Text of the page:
UNICEF reported that, on average, more than two children are killed and more than four are injured every day in Ukraine, due mostly to attacks using explosive weapons in populated areas, based on reports verified by the Office of the United Nations High Commissioner for Human Rights.
UK to send rocket systems, Germany to send IRIS-T air defense system to Ukraine
Germany will supply Ukraine with the IRIS-T air defense system, Chancellor Olaf Scholz said, following pleas from Kyiv and German opposition parties to step up heavy weapons deliveries.
Scholz said Germany had been “delivering continuously since the beginning of the war,” pointing to more than 15 million rounds of ammunition, 100,000 grenades and over 5,000 anti-tank mines sent to Ukraine since Russia invaded the country on February 24.
“Most recently, the government has decided that we will deliver the most modern air defense system that Germany has: the IRIS-T,” Scholz told lawmakers in the Bundestag.
The United Kingdom will send multiple-launch rocket systems to Ukraine. British Defense Secretary Ben Wallace noted, “These highly capable multiple-launch rocket systems will enable our Ukrainian friends to better protect themselves against Russia’s brutal use of long-range artillery, which Putin’s forces have used indiscriminately to flatten patterns.”
Oil group OPEC+ reportedly considering suspending Russia from supply deal
Some members of the energy alliance OPEC+ are considering whether to suspend Russia from an oil production deal, The Wall Street Journal has reported, citing unnamed OPEC delegates.
This comes at a time when non-OPEC leader Russia, a major player in global energy markets, faces a barrage of Western sanctions and a partial oil ban from the European Union in the wake of the onslaught in Ukraine.
OPEC delegates are reportedly concerned about the growing economic pressure on Russia and its ability to pump more crude to cool soaring prices.
Black Sea Grain Talks Gain Momentum
Ankara is in negotiations with Moscow and Kyiv to open a corridor via Turkey for grain exports from Ukraine, a senior Turkish official told Reuters on Thursday.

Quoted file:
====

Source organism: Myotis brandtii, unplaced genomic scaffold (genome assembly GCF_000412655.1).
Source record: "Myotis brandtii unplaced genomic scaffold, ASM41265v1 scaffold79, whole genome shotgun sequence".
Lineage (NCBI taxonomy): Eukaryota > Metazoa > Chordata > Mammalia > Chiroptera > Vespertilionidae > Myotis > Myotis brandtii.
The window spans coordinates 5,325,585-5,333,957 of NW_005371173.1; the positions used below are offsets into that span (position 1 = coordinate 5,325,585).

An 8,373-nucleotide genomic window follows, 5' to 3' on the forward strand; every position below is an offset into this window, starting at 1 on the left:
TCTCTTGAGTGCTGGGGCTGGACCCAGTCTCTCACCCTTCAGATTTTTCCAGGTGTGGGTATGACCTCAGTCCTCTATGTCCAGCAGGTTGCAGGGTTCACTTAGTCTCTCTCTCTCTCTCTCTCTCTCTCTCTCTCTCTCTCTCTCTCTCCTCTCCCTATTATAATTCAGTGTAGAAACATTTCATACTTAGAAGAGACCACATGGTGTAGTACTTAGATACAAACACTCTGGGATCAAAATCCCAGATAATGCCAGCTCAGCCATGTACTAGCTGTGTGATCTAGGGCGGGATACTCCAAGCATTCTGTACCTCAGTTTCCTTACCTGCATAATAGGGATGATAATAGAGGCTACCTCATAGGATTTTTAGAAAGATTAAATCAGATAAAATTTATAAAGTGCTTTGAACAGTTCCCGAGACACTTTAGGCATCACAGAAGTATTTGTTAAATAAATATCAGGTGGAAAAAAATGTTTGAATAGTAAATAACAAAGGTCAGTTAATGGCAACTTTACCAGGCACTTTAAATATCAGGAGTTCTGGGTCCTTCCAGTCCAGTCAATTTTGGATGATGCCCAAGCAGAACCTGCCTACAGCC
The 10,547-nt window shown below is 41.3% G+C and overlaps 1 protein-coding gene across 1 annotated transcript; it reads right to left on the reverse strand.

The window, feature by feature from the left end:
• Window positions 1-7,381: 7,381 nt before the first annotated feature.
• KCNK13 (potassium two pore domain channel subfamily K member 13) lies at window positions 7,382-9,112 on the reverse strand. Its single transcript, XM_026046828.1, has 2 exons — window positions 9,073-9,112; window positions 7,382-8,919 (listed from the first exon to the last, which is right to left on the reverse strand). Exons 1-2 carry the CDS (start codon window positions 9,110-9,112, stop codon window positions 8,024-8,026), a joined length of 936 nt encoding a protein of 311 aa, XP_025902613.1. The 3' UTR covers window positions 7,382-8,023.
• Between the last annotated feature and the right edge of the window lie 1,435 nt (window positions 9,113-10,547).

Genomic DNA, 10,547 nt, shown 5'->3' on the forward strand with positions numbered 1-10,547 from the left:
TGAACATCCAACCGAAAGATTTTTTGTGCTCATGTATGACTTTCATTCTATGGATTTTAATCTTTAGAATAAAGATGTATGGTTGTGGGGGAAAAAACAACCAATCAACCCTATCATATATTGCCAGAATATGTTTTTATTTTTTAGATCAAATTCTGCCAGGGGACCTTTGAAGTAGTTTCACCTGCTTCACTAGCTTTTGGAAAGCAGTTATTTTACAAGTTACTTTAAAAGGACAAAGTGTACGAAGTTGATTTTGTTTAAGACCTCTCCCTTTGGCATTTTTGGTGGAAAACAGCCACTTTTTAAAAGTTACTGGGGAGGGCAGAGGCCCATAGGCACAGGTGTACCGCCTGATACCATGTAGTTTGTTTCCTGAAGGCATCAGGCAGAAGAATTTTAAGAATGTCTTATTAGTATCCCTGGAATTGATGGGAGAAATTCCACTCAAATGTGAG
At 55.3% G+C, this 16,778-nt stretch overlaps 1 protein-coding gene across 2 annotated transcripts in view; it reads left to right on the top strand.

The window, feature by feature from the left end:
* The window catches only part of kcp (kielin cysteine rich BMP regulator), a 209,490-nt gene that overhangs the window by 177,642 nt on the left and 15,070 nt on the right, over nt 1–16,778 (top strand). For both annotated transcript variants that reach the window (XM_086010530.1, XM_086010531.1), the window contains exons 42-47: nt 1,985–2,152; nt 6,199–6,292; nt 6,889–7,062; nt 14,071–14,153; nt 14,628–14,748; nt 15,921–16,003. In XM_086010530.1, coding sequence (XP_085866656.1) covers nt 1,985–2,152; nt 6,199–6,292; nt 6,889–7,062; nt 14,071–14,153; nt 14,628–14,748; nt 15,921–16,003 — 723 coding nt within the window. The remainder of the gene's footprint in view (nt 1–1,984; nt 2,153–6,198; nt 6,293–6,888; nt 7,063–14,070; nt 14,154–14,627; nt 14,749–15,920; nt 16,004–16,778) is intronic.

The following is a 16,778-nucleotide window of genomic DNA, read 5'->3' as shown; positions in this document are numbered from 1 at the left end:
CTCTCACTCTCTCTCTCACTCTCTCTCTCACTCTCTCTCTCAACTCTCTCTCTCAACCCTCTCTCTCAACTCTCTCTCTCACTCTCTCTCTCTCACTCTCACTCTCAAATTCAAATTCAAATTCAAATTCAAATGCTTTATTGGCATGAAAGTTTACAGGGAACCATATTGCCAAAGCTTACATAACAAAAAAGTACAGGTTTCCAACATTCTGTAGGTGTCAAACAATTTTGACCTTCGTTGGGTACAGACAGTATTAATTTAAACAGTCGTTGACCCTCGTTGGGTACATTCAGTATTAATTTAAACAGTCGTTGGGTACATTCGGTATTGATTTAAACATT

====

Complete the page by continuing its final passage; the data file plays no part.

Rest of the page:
An effort to ship grain stranded by the Russia-Ukraine war showed progress Wednesday, as a top Russian official blessed Turkey’s role in removing mines from the Black Sea and a top US official said Washington was working to keep sanctions from blocking Russia’s exports, the Washington Post reported.
United Nations Secretary-General António Guterres has been leading discussions to find a way to ship grain and sunflower oil that has been blockaded in Ukrainian ports on the Black Sea, and to get Russian grain and fertilizer to world markets.
Turkey hasn’t confirmed any deal but said it was negotiating with Russia toward establishing a safe sea lane to export food products from Ukraine.
NATO Chief to meet Officials from Finland, Sweden & Turkey
NATO Secretary-General Jens Stoltenberg said he’s convening a meeting of senior officials from Finland, Sweden and Turkey to try to overcome Ankara’s objections to the two Nordic countries joining the alliance.
Stoltenberg told reporters that the talks will be held in Brussels “in a few days, with senior officials,” but provided no further details.
“I’m confident that we will find a way forward,” he said.
Roused by security concerns over Russia’s war on Ukraine, Finland and Sweden applied to join NATO last month.
But Turkish President Recep Tayyip Erdogan is blocking their path, saying they’re “not doing enough to fight Kurdish extremism.”
By Ana Dumbadze